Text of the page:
- Buyer's Guide
Industrial automation is no longer limited by the walls of a production facility. More and more, automation is being handled via remote communication, whether it’s from the office or from the comfort of your own home. Today’s programmable logic controllers (PLCs) give you the ability to access your control system to handle such tasks as monitoring via a Web site to determine the condition of a machine or check other statistics. With the latest PLC technology, almost anything that can be accomplished next to the machine can be accomplished wherever there is an Internet connection.
Connecting to the PLC from a remote location
The latest generation of PLCs has an integrated Ethernet port on the controller for two main operations. The first is controlling remote input/output (I/O) on Ethernet-based protocols like EtherNet/IP, Profinet or Modbus/TCP (UDP), to name a few. The second is to program and/or debug the internal program of the controller. With these features, and utilizing the Ethernet’s other services such as a Web and FTP server, remote administration of a control process becomes possible.
The first step in connecting remotely is to set up the controller to handle communication from both the local network as well as handle messages from a wider network such as the Internet. This is accomplished by adding a gateway address to the Ethernet communication settings on the controller, thereby allowing the controller to send and receive IP messages that are not established inside the local network.
This gateway address is usually assigned to an Ethernet router. Routers provide a way of directing, or “routing,” IP traffic to the correct Ethernet device inside the Local Area Network (LAN). Routers come in all shapes and sizes: from a computer (with two NIC cards and routing software) to an off-the-shelf broadband router, both handle the communication traffic pretty much the same way. The most common way of routing network traffic between a LAN and wide area network (WAN) is to use a network address translation (NAT). NAT provides a way of taking a single IP address, supplied by the Internet service provider (ISP), and allowing multiple devices to share the same Internet connection.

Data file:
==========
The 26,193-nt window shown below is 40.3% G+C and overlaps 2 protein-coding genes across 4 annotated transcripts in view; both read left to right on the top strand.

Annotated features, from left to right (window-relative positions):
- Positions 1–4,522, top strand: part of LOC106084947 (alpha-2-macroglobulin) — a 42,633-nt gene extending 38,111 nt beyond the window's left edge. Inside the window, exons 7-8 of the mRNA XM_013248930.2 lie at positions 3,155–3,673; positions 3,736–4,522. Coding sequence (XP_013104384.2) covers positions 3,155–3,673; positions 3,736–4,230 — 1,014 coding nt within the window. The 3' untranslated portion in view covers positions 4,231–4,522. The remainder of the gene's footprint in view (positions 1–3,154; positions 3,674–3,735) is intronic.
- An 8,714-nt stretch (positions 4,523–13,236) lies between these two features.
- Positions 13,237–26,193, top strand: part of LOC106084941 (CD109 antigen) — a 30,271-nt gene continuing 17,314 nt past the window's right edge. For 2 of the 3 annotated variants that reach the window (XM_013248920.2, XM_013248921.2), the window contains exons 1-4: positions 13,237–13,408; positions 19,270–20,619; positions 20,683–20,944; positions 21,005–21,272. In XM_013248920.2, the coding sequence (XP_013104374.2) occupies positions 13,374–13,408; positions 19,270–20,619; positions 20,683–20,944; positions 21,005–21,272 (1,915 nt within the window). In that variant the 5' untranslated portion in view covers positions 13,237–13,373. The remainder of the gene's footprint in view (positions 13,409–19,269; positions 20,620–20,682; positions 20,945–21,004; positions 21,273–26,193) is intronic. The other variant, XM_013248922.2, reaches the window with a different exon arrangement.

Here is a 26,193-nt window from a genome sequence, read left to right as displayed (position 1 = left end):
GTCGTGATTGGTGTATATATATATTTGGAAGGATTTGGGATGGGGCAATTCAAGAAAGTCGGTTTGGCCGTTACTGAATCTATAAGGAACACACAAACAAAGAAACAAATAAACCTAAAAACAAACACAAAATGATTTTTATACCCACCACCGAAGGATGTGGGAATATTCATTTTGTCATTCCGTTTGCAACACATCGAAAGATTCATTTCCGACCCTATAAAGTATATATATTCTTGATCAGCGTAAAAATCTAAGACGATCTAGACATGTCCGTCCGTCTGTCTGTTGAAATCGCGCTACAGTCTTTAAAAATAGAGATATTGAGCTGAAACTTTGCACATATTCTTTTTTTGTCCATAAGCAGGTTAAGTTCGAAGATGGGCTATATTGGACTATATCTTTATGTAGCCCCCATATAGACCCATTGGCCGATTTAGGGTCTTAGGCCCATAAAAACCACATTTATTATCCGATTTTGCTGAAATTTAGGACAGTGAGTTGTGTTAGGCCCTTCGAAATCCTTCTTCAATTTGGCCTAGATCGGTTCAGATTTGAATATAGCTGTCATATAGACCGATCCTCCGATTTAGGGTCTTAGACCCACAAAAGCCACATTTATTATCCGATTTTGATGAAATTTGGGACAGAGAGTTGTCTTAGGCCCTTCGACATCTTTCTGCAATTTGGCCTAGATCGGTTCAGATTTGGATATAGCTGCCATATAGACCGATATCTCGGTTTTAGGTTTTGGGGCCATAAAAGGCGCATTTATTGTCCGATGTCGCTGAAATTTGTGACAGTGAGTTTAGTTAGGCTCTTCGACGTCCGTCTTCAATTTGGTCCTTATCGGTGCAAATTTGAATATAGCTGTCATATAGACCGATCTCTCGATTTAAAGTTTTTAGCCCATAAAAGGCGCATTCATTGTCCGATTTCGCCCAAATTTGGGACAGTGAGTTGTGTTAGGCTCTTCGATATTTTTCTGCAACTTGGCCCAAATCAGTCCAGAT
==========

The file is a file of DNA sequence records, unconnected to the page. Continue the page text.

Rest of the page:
Unfortunately, the NAT does not provide a true end-to-end connection. This means, by default, that a TCP connection established outside the local network may not be able to connect with the destination device – due to the fact the IP address of the destination device is hidden behind the router. In order for this type of communication to occur, the process of port forwarding must be used. Port forwarding occurs when communication from outside the network sends a message to the router’s IP address; the router determines where to send the packet based on the port number. NAT lack of end-to-end connectivity may be considered a problem in some circumstances but it also provides a simple means of network protection.
By attaching a PLC to a network with Internet access, the device will be exposed to all of the same possible security threats as a computer.
One of the best security measures is to select a controller that utilizes an embedded operating system not popularly used by the consumer public. This helps keep the PLC from being vulnerable to attackers using known exploits to the operating system because the knowledge base is much smaller. “Security through Obscurity” is the phase coined by this type of security measure.
In addition, a properly configured router can provide effective protection for the control network from potential attacks. Utilizing the lack of end-to-end connectivity prevents most unsolicited requests for communication outside the local area network. When setting up a router, be sure to limit the amount of open ports. For example, an open FTP port can lead to a possible exploit by uploading a program to override the operation of the controller. The best rule of thumb is never keep a port open that is not being used regularly.
For increased protection, a virtual private network (VPN) can be setup to increase the security by encrypting the data transmission when traveling over a public network – such as the Internet.
Instead of opening all the ports that are needed to handle communication to the control network, one single authenticated network port passes the encrypted communication so the user can have all of the access as if they were inside the local area network.
By applying these simple techniques to modern-day control networks, new options are available for the control design. Data collection over great distances is one of the best uses for this technology. Control systems can be more easily integrated within a business network for coupling the supply chain management to the factory floor.
About the author:
Paul Reszka is an application engineer for WAGO Corporation. For more information, e-mail email@example.com call 262-255-6333, ext. 154.